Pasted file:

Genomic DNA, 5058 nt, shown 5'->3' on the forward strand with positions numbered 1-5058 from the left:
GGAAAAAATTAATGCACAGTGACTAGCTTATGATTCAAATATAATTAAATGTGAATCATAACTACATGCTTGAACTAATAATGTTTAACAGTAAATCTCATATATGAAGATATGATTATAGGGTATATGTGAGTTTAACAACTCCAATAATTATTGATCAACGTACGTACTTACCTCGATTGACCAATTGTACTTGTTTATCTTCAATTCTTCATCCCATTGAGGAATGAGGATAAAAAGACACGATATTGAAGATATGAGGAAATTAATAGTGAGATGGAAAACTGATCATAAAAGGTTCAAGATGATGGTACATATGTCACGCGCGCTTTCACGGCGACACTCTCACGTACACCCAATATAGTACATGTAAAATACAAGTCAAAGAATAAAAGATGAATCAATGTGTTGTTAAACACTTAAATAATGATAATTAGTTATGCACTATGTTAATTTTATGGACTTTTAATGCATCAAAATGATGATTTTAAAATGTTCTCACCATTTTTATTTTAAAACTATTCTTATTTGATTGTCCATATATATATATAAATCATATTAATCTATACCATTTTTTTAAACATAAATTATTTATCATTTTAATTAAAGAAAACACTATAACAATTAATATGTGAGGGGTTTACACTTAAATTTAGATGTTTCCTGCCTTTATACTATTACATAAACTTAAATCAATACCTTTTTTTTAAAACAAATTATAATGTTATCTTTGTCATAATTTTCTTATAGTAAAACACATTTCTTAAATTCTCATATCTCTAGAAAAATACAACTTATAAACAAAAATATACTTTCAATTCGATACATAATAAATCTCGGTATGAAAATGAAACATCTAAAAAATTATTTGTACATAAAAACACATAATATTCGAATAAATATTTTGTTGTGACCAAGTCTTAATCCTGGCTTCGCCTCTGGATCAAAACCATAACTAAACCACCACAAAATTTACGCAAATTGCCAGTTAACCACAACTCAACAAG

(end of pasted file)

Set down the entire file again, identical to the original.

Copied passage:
Genomic DNA, 5058 nt, shown 5'->3' on the forward strand with positions numbered 1-5058 from the left:
GGAAAAAATTAATGCACAGTGACTAGCTTATGATTCAAATATAATTAAATGTGAATCATAACTACATGCTTGAACTAATAATGTTTAACAGTAAATCTCATATATGAAGATATGATTATAGGGTATATGTGAGTTTAACAACTCCAATAATTATTGATCAACGTACGTACTTACCTCGATTGACCAATTGTACTTGTTTATCTTCAATTCTTCATCCCATTGAGGAATGAGGATAAAAAGACACGATATTGAAGATATGAGGAAATTAATAGTGAGATGGAAAACTGATCATAAAAGGTTCAAGATGATGGTACATATGTCACGCGCGCTTTCACGGCGACACTCTCACGTACACCCAATATAGTACATGTAAAATACAAGTCAAAGAATAAAAGATGAATCAATGTGTTGTTAAACACTTAAATAATGATAATTAGTTATGCACTATGTTAATTTTATGGACTTTTAATGCATCAAAATGATGATTTTAAAATGTTCTCACCATTTTTATTTTAAAACTATTCTTATTTGATTGTCCATATATATATATAAATCATATTAATCTATACCATTTTTTTAAACATAAATTATTTATCATTTTAATTAAAGAAAACACTATAACAATTAATATGTGAGGGGTTTACACTTAAATTTAGATGTTTCCTGCCTTTATACTATTACATAAACTTAAATCAATACCTTTTTTTTAAAACAAATTATAATGTTATCTTTGTCATAATTTTCTTATAGTAAAACACATTTCTTAAATTCTCATATCTCTAGAAAAATACAACTTATAAACAAAAATATACTTTCAATTCGATACATAATAAATCTCGGTATGAAAATGAAACATCTAAAAAATTATTTGTACATAAAAACACATAATATTCGAATAAATATTTTGTTGTGACCAAGTCTTAATCCTGGCTTCGCCTCTGGATCAAAACCATAACTAAACCACCACAAAATTTACGCAAATTGCCAGTTAACCACAACTCAACAAG